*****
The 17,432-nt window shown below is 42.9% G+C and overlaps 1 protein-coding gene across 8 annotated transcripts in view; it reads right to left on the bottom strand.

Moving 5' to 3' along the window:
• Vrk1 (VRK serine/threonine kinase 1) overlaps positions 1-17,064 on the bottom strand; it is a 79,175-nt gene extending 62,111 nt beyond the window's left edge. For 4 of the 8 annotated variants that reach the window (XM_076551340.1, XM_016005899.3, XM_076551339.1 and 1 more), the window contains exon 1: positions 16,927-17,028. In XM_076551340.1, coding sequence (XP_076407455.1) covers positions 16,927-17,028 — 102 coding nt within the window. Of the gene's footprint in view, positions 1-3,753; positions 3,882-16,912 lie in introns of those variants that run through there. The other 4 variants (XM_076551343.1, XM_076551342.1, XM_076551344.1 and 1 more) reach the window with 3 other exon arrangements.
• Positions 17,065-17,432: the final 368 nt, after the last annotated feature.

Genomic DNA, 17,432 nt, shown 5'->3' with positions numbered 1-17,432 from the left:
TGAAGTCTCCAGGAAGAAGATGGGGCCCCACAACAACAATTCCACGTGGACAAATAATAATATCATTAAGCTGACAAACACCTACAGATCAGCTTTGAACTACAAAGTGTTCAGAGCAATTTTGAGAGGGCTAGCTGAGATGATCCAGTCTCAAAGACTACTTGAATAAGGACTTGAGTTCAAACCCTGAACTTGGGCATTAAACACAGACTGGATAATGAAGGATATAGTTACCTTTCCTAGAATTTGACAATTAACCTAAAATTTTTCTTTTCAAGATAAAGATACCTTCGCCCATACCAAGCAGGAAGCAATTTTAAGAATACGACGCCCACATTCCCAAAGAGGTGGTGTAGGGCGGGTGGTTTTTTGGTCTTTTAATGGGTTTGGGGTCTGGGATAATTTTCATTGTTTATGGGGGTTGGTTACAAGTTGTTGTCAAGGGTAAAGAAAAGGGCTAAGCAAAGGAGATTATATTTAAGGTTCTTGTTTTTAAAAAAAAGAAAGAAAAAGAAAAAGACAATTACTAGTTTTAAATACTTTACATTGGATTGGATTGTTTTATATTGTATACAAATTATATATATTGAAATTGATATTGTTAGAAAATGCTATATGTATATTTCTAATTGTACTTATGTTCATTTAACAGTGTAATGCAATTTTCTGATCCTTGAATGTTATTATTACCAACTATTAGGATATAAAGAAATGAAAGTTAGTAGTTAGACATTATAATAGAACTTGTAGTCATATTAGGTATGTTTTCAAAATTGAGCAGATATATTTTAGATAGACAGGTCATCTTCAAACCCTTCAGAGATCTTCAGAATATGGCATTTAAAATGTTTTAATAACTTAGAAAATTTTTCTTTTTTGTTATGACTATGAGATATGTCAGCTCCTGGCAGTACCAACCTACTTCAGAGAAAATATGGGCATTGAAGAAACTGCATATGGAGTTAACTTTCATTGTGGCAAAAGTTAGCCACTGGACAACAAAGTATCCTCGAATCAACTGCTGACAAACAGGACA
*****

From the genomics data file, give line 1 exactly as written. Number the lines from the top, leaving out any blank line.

The 17,432-nt window shown below is 42.9% G+C and overlaps 1 protein-coding gene across 8 annotated transcripts in view; it reads right to left on the bottom strand.